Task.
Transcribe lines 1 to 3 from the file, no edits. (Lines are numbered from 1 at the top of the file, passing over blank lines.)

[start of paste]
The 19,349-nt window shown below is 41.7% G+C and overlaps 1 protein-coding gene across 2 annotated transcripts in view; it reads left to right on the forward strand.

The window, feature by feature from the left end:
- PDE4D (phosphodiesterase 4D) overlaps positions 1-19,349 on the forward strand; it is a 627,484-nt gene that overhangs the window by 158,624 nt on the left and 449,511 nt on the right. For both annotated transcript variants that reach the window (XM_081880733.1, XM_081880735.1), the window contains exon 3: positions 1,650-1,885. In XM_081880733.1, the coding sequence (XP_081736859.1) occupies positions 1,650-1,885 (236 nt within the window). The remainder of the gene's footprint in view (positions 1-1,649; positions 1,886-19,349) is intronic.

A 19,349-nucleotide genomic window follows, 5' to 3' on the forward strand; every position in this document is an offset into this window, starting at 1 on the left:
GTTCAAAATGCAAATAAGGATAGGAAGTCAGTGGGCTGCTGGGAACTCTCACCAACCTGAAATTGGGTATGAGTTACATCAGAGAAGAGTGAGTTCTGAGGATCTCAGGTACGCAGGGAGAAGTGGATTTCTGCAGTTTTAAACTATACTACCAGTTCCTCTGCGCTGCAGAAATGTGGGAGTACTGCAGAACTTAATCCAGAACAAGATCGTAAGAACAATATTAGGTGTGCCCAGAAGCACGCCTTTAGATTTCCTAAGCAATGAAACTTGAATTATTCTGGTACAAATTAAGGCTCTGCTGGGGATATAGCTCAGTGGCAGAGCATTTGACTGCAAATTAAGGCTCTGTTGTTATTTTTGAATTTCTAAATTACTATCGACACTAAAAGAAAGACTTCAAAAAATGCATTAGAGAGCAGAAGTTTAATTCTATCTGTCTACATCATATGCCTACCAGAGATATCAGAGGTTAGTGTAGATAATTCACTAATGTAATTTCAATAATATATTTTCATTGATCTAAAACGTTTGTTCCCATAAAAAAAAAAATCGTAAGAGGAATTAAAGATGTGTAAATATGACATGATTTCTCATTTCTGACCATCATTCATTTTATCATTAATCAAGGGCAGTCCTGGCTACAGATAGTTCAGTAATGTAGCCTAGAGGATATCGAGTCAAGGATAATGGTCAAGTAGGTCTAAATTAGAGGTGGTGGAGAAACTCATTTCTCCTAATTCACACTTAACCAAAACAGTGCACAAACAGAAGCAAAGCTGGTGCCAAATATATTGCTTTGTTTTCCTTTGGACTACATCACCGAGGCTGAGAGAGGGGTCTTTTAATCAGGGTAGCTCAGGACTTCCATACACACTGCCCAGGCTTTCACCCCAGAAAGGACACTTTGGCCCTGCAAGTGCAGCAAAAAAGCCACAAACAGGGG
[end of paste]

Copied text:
The 19,349-nt window shown below is 41.7% G+C and overlaps 1 protein-coding gene across 2 annotated transcripts in view; it reads left to right on the forward strand.

The window, feature by feature from the left end:
- PDE4D (phosphodiesterase 4D) overlaps positions 1-19,349 on the forward strand; it is a 627,484-nt gene that overhangs the window by 158,624 nt on the left and 449,511 nt on the right. For both annotated transcript variants that reach the window (XM_081880733.1, XM_081880735.1), the window contains exon 3: positions 1,650-1,885. In XM_081880733.1, the coding sequence (XP_081736859.1) occupies positions 1,650-1,885 (236 nt within the window). The remainder of the gene's footprint in view (positions 1-1,649; positions 1,886-19,349) is intronic.